The deadline for a response was originally set for Wednesday, but PA understands that has now been extended to October 21 after an application to the chairman of the FA’s judicial panel.
Silva tweeted an image of a young Mendy alongside an image of the brand mascot of Spanish confectionery brand Conguitos on September 22. The post was later deleted.
The FA said on October 2 when the charge was issued that in its view the post amounted to improper conduct which brought the game into disrepute. It was described as an ‘aggravated breach’ as it “included reference, whether expressed or implied, to race and/or colour and/or ethnic origin”.
FA guidelines state that a proven breach of rule E3 on social media would not immediately mean a six-match ban, as a proven offence on the pitch would.
Where the comments are “clearly pejorative and discriminatory”, match-based sanctions can be imposed.
Mandatory education courses are also to form part of any sanction for a proven offence.
Anti-discrimination campaign group Kick It Out called on the FA to take retrospective action against Silva the day after the tweet was posted.
On the same day as the tweet in question, Silva posted: “Can’t even joke with a friend these days... You guys...”
It is understood Silva wrote to the FA to express regret over the Mendy tweet, while Mendy also wrote to the governing body to say that no personal offence had been caused.
City manager Pep Guardiola also leapt to the defence of his player.
“Bernardo is one of the most lovely people I have ever met in my life,” Guardiola said on September 25.
“He speaks four or five languages – that is the best way to understand how open-minded he is – and one of his best friends is Mendy. He is like a brother for him. The image for the two is not about the colour of the skin.”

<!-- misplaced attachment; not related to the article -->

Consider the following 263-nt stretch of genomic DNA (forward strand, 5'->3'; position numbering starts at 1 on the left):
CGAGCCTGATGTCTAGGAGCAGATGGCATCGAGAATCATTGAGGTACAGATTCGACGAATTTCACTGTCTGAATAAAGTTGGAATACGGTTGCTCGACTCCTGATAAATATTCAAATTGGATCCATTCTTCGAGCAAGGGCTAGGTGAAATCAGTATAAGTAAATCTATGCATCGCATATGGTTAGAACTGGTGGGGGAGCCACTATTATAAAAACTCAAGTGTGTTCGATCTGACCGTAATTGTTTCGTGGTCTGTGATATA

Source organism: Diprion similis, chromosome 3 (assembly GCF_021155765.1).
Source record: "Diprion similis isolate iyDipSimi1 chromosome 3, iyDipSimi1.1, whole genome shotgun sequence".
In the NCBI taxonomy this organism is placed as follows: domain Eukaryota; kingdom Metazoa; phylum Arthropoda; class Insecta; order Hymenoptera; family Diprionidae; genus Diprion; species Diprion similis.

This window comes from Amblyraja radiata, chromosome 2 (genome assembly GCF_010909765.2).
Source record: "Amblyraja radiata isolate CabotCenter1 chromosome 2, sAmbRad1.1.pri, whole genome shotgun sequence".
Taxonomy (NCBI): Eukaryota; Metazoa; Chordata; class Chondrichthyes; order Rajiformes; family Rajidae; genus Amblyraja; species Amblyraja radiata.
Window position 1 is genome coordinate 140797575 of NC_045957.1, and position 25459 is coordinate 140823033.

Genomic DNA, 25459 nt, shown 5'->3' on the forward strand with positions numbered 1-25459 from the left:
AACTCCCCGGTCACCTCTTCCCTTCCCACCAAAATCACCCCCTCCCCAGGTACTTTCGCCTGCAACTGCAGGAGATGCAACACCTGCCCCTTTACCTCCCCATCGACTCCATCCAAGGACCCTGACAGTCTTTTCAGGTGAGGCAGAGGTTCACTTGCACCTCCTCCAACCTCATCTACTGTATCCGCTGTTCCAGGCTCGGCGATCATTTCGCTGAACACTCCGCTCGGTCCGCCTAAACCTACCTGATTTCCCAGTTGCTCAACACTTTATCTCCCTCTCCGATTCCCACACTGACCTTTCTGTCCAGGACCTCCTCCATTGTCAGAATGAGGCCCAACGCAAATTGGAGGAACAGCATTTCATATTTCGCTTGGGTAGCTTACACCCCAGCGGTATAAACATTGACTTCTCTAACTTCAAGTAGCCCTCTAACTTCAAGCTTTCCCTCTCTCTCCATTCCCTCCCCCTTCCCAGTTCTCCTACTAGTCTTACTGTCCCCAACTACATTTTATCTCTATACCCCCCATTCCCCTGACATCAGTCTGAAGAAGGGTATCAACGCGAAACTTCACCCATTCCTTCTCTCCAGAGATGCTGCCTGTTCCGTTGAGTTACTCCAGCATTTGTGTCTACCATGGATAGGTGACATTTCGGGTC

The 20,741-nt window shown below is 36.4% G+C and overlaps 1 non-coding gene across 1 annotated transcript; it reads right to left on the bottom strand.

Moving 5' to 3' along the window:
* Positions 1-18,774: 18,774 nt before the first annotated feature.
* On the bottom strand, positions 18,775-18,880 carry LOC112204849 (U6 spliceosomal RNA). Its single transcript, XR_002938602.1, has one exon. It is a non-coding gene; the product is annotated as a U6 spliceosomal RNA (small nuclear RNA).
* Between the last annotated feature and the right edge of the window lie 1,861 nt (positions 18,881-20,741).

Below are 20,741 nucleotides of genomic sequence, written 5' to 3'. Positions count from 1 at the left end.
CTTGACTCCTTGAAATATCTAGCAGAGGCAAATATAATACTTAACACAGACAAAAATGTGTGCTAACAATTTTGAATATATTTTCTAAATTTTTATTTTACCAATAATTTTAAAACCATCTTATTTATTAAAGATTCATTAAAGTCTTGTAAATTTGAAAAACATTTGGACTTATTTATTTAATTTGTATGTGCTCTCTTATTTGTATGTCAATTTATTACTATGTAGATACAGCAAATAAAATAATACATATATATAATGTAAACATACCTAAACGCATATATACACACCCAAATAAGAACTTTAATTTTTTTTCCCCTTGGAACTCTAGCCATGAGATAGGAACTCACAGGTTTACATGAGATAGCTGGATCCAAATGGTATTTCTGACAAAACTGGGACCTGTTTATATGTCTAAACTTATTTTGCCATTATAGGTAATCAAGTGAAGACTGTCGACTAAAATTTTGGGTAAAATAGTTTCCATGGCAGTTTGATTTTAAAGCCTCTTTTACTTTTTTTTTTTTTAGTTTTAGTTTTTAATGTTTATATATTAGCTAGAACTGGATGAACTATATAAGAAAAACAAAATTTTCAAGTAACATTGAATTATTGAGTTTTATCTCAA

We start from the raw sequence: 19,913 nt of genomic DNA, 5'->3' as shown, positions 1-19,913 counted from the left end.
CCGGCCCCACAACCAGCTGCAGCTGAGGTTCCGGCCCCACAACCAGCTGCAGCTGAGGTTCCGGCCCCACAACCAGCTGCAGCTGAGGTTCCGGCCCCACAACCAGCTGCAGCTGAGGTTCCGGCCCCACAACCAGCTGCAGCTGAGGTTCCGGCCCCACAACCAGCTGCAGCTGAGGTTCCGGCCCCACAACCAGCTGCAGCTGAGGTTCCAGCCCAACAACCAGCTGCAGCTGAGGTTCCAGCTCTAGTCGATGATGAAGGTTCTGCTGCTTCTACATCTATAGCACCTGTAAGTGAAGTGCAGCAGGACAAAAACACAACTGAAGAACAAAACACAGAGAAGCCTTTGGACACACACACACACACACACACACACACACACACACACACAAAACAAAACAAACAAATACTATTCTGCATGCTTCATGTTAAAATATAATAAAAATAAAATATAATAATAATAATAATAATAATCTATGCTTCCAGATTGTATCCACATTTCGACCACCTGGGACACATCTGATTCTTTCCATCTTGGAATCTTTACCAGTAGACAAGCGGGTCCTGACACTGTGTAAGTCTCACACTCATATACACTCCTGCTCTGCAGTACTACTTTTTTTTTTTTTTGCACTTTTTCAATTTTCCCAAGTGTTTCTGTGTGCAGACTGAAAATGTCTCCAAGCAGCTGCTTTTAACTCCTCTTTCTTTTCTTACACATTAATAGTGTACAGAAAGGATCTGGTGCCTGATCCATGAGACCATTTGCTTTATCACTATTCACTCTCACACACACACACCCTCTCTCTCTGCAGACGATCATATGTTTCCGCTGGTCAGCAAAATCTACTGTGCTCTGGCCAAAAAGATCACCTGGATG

Guardiola added: “If (a charge) happens it would be a mistake because Bernardo is an exceptional person.”
Another of Silva’s team-mates, England forward Raheem Sterling, also spoke out in his defence.
Sterling, who has drawn praise for his strong stance against racism in football, told Sky Sports after City’s match against Everton on September 28: “I can see exactly the point where some people can get touchy-feely on it, but I feel in that situation Bernardo made a joke to his friend.
“He’s not referred to his skin colour, he’s not referred to his lips in both pictures, they’ve both got small heads and the most important thing for me is that he didn’t refer to a colour.”
Sterling added: “We all know, Benjamin knows, everyone can see that Mendy is a black lad. We’ve got to be proud to be black as well. If someone refers to our skin colour with an image, I’d be upset about that – we know what skin colour we are.
“But he hasn’t referred to his skin colour, that’s the most important thing I feel about the situation. It’s really sad to see someone like Bernardo, the whole week, be kind of down about it because he’s not that way inclined.”
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